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Peanut allergy

Peanut allergy is one of the most common food allergies. It is caused by a combination of genetic and environmental risk factors.

Characteristics of Peanut allergy
A peanut allergy is a type of food allergy. Peanuts are a type of legume (e.g., beans, peas, lentils, and soybeans) and are not the same as tree nuts (e.g., almonds, cashews, walnuts, and others). Peanut allergy occurs when the body’s immune system (i.e., the system that helps the body protect itself from disease) mistakes a protein found in peanuts for an allergen (something that causes an allergy) and attacks it. When this happens, an unusually large amount of an infection-fighting cell called immunoglobulin E, IgE, is produced to fight that protein. This is what causes symptoms of an allergic reaction.
Signs and symptoms of a peanut allergy can range from mild to potentially fatal. Mild symptoms include an itchy mouth or ears, nausea or vomiting, diarrhea, stomach pain, or more traditional allergic reactions, such as nasal congestion, sneezing, or a dry cough. Severe symptoms (anaphylaxis) include obstructive swelling of lips, tongue, or throat, shortness of breath, chest pain, and drop in blood pressure.

Peanut allergy may be diagnosed after a review of an individual’s medical history, physical exam, and results from blood tests, oral food challenges and/or a trial elimination diet. There are many factors that influence an individual’s risk of developing peanut allergy. Changes or variants in certain genes, such as variants in the FLG gene, are known risk factors for peanut allergy. Variants in the FLG gene are known to convey strong risk factors for other allergy conditions such as hay fever (allergic rhinitis), asthma, and eczema (atopic dermatitis). While there is a significant genetic influence on peanut allergy, it is important to know that not all individuals with a variant in the FLG gene develop an allergy to peanuts.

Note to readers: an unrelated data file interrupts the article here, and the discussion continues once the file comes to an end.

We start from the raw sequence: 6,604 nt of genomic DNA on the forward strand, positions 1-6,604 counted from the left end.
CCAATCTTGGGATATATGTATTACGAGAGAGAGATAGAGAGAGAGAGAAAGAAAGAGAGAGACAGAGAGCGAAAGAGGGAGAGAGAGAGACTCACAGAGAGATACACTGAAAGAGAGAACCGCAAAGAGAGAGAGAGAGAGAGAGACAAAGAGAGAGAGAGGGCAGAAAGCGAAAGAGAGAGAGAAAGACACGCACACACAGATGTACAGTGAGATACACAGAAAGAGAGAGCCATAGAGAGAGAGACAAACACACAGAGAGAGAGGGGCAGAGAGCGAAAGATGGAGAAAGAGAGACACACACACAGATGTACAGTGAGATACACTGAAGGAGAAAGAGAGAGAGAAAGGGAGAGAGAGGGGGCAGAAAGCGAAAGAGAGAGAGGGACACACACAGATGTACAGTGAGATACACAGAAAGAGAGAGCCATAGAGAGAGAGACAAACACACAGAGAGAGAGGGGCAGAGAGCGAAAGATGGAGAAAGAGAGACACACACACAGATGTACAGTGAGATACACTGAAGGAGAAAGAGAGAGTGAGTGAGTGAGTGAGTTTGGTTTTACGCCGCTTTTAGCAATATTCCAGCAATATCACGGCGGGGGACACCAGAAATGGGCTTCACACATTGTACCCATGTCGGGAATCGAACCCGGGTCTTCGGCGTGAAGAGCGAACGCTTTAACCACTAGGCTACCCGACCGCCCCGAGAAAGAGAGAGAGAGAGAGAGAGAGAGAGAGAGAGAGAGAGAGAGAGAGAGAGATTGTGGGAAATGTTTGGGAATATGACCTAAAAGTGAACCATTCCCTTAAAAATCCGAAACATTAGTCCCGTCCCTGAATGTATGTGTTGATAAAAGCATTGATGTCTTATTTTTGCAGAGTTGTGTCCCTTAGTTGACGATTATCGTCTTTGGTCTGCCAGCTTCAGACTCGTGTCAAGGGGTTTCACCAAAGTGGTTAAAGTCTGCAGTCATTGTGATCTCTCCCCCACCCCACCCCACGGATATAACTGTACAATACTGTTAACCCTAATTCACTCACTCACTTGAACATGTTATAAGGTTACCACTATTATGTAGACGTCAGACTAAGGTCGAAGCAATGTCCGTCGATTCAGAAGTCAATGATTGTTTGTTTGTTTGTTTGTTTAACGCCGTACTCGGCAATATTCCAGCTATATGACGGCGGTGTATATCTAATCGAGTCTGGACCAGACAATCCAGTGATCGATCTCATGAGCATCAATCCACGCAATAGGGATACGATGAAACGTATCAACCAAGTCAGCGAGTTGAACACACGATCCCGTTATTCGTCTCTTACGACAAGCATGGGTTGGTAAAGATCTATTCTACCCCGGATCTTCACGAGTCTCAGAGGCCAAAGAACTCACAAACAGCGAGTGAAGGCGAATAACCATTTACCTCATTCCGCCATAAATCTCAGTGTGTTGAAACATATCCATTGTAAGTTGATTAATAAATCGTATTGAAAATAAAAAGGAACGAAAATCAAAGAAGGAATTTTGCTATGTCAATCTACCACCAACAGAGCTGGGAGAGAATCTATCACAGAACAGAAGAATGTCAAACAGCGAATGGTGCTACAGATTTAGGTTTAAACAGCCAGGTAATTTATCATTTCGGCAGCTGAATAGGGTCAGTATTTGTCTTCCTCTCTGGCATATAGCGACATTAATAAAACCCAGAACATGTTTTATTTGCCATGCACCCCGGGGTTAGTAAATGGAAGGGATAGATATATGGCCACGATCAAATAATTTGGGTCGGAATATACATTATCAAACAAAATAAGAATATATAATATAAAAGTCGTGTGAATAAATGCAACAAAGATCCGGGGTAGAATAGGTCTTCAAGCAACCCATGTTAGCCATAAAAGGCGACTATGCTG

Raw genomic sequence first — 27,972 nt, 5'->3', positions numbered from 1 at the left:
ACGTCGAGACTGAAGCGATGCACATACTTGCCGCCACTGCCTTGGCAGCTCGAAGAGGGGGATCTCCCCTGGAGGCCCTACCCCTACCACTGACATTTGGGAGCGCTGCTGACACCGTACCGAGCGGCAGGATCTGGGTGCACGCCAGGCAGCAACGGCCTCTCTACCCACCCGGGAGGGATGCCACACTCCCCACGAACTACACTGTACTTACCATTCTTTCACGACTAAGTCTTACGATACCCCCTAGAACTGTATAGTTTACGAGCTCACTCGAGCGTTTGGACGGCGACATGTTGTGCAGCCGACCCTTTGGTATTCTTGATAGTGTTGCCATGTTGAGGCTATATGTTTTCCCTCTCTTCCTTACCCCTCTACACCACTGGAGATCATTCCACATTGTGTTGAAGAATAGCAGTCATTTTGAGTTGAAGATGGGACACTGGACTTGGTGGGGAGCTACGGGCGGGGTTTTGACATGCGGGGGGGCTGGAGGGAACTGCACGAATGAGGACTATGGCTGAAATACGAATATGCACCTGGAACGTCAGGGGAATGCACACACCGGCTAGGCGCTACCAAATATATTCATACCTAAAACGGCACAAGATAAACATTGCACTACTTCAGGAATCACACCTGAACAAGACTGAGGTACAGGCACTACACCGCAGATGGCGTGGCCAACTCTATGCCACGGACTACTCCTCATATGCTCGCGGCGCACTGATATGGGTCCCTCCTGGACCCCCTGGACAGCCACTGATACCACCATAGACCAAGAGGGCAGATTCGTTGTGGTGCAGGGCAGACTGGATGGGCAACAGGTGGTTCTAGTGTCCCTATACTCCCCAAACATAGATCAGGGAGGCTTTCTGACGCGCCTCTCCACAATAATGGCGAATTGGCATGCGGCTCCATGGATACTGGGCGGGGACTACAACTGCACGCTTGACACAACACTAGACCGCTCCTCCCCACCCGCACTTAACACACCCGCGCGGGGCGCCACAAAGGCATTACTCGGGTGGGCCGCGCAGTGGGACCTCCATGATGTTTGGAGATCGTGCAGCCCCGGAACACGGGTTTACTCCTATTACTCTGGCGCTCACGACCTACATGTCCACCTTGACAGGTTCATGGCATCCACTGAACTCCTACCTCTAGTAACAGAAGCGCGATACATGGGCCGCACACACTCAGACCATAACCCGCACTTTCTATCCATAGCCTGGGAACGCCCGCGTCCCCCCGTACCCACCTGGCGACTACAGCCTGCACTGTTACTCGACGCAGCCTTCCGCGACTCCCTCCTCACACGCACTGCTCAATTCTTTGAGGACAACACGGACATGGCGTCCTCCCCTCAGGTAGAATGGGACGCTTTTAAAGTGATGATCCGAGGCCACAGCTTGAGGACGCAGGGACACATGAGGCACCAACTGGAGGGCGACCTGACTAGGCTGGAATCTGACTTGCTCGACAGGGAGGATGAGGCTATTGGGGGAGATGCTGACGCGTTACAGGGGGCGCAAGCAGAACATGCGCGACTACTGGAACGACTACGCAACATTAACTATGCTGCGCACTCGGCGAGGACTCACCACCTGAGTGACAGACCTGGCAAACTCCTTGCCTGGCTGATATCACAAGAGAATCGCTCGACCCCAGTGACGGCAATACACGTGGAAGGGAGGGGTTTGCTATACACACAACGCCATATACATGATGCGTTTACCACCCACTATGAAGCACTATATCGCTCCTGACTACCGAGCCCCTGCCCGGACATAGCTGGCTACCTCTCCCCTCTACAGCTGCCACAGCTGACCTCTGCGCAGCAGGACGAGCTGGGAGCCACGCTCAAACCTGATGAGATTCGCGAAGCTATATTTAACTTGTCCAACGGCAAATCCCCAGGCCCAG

Since peanut allergy symptoms may be very severe and can be triggered by eating very small amounts of peanuts, or by being exposed to peanuts, it is very important for individuals with a peanut allergy to avoid peanuts. It is recommended that individuals with a peanut allergy have an epinephrine auto-injector, such as an EpiPen. This can temporarily reduce an allergic reaction to peanuts in case they are accidentally consumed. Some people with milder allergies can manage symptoms with antihistamines.
It is important to be vigilant about the ingredients in all foods , both while shopping for food and especially while eating out. Often, people with peanut allergy avoid all nuts in general as nuts are often processed together and may be contaminated. Although peanut allergy is generally a lifelong condition, some studies show that about 20% of children with peanut allergy may outgrow their allergy.

Mode of inheritance
Peanut allergy is a complex condition, which means that it is caused by a combination of many different factors. These factors can be genetic or non-genetic (such as environmental factors). Complex conditions are inherited in a multifactorial pattern. This means that the chance for an individual to develop a peanut allergy is influenced by the number and type of genetic and non-genetic factors that occur together to which an individual is exposed. In other words, no single gene, and no single environmental factor cause a peanut allergy. However, not all of these genetic factors and environmental factors are known.

Risk to family members
Siblings of individuals who are allergic to peanuts may be at an increased risk for peanut allergy.

Special considerations

Food Allergy Research & Education
Learning Early About Peanut Allergy
Anaphylaxis Campaign – Peanut allergy fact sheet
Peanut Institute – Peanut allergy white paper

Brown, SJ. et al. (2011)."Loss-of-function variants in the filaggrin gene are a significant risk factor for peanut allergy." Journal of Allergy and Clinical Immunology 127(3-4): 661-667.
Skolnick, HS, et al. (2001)."The natural history of peanut allergy." Journal of Allergy and Clinical Immunology 107(2): 367-74.
Smith, FJD. et al. (2006)."Loss-of-function mutations in the gene encoding filaggrin cause ichthyosis vulgaris." Nature Genetics 38(3): 337-342.



Created by:Aditi Shankar, BA, Seema Jamal, MSc, LCGC

Edited by:Karin Dent, MS, LCGC

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